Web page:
A little apocalyptic zombie flash fiction for Monday.
The air was cool with that sharp, biting iciness that whipped up whenever there was a breeze to sting your face and make you wish you were inside. It was the cool dampness of a late October night after a rain storm had whipped across the autumn shaded trees and sent cyclones of red, gold and brown leaves whipping off into the dank darkness lying just out of reach. On the horizon, the Nashville skyline glowed in those same shades of autumn as fire and smoke burned the Music City to ash. In the yard below, a handful of bodies limped lazily forward, seemingly unaware of the chaos slowly churning the South into a charnel pit. Another cool wind slapped me in my face and broke me from my daydreaming. I slung the rifle over my shoulder and stepped back into the living room where another pointless argument was raging on the television.
“I work in biosafety and I have two Masters and a Doctorate in immunology and…”
“And if anyone wants your opinion they’ll fucking ask for it!”
I flipped the channel to the local news. Pictures danced across the screen, gruesome scenes of pixelated blood and gore, censored for the sensitive audiences at home against a backdrop of burning buildings and fallen police barricades all set to the soundtrack of some terrifying nightmare with every gunshot, growl, or momentary description from the anchors back at the station. Every channel was awash in flashing tickers updating constantly as to what major city had fallen, what rescue stations were still operating, and telling us all how the president and congress were safe in some bunker somewhere monitoring the situation. The Bible networks were shouting about judgement day, fire and brimstone and god’s wrath because of homosexuals and evolution and, for a donation, they’d pray for you and keep you safe with the holy word. Round table discussions by experts were descending into fist fights as four star generals in their snazziest dress uniforms explained why the armed forces were losing the war.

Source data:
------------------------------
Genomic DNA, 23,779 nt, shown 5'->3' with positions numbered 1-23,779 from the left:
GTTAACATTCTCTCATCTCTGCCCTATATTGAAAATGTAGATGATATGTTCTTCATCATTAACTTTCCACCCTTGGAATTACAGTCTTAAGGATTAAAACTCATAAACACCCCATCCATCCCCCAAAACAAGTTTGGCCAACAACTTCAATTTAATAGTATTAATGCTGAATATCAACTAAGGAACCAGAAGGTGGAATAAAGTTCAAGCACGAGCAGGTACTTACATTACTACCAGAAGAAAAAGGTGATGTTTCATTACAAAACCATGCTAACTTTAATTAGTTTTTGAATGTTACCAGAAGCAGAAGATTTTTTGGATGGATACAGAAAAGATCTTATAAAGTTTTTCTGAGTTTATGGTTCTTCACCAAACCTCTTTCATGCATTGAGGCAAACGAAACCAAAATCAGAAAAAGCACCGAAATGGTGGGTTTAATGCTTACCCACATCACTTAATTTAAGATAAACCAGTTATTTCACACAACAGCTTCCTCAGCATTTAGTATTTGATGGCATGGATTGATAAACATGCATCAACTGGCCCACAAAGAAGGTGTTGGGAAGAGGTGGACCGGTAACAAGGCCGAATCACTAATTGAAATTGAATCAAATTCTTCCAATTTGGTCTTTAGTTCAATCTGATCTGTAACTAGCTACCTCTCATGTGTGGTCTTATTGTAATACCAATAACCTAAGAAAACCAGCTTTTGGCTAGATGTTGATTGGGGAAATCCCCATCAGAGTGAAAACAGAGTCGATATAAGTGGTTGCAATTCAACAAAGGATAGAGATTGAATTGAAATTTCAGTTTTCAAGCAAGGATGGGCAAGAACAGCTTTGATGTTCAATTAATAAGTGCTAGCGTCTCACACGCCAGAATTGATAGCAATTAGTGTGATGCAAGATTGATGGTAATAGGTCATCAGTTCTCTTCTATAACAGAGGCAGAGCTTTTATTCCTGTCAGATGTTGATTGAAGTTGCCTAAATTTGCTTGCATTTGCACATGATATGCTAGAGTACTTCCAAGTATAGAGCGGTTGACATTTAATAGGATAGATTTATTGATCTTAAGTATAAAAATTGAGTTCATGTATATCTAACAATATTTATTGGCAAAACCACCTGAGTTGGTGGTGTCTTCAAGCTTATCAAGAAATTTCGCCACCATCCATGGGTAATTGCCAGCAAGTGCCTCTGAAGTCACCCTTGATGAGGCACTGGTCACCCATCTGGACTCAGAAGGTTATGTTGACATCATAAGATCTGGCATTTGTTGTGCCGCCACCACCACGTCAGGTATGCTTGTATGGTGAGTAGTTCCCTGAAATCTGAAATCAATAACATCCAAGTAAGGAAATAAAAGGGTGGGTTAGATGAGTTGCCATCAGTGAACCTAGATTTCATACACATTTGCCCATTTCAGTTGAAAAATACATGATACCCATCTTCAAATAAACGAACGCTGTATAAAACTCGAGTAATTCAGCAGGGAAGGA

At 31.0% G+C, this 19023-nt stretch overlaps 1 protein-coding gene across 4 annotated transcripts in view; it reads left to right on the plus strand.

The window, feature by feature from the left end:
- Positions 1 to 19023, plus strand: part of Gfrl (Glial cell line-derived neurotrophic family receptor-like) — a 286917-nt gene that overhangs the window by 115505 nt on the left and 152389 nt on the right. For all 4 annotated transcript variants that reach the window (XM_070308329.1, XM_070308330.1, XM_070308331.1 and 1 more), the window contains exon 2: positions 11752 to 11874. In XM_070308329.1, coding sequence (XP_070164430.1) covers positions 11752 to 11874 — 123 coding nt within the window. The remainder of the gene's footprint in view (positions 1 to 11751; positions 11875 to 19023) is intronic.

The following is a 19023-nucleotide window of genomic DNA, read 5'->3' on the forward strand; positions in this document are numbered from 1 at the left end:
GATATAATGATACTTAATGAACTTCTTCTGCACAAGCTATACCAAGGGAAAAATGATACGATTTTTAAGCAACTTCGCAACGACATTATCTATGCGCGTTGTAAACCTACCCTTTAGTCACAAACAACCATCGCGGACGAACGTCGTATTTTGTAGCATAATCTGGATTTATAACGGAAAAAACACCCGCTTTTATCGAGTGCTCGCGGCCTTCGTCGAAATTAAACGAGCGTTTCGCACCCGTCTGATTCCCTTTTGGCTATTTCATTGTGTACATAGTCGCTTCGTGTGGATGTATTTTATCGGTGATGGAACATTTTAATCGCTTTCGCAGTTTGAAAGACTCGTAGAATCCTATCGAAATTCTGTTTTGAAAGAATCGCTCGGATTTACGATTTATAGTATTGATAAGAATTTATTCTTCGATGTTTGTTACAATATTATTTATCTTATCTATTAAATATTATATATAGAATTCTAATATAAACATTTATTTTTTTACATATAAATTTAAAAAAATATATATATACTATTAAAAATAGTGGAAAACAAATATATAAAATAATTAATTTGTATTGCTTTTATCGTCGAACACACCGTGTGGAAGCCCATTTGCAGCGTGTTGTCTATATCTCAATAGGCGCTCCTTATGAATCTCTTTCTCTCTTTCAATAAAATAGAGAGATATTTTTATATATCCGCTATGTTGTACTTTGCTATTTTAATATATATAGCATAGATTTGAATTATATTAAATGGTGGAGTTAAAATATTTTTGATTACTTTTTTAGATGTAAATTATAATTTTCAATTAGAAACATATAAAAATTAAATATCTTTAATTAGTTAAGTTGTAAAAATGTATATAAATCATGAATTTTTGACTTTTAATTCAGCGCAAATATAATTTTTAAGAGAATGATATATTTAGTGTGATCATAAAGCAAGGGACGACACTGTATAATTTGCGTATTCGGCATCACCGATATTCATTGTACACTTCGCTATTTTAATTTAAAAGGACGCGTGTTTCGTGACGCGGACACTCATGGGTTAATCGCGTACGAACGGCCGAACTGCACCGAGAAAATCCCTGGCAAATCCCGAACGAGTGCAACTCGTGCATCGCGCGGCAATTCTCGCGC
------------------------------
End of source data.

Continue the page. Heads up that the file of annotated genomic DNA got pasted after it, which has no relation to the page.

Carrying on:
I knew why they were losing the war, why we all were going to lose this war. I’d heard it in an old horror movie when I was a kid, had felt it burn in my memory when I saw the first of them come lumbering at me in the parking lot. “When the dead walk, you must stop the killing, or lose the war.” Gunshots erupted from the apartment below me. Glass shattered. Voices screamed. Then came the terrible silence, the knowing that whatever short lived battle was being fought had been lost as quickly as it began.
I flipped up to the kiddy channels, thinking for a moment that I might at least find Sponge Bob or some other anthropomorphic cartoon creature trying to lighten the mood and at least bring a bit of frivolous happiness to the end of the world. Every station was broadcasting the same message in one form or another. All the networks were warning people that there was nothing left to do but panic and wait for the end.
After flipping from station to station, aimlessly hoping to find something better to watch than the apocalypse, I hit across the public access channel. There was a warbling rendition of the Star Spangled Banner over a montage of Americana stock footage. The Brooklyn Bridge and the Statue of Liberty followed by wheat fields and farmers out into the sprawling deserts and finally to the California coast. Bald eagles soared through a blue, cloudless sky and faded into fireworks and Old Glory waving proudly. As the anthem ended, another American flag waved proudly with the words “This Concludes Our Broadcast Day” overlaid on the image. The screen went blank and then flickered over to a test pattern. Laughing, I turned off the set, grabbed my rifle, and returned to the porch.
The neighbors downstairs were shambling out of the plate glass sliding door that led into their living room, their bodies soaked in red and maroon, in patches of ruptured flesh and broken bones. The turned in a wave of grotesque flesh and began staggering up the stairs. Each footstep slapped dumbly onto the breezeway steps as they lurched up towards my apartment. There was a guttural, choking groan coming from outside as hands began to bang violently against the door, the sound of air being forced out of dead lungs never to be replenished again. I flipped the safety off the rifle. The wood began to crack on the door frame, splintered away from the flimsy drywall. I wouldn’t be alone much longer. The city was a ball of flame on the horizon, a false dawn sinking steadily in the embers in flickered wisps of purple, red and orange over the rolling clouds. The chain on the door rattled with every blow. I looked down into the barrel and hooked my thumb over the trigger.
“This concludes our broadcast day.”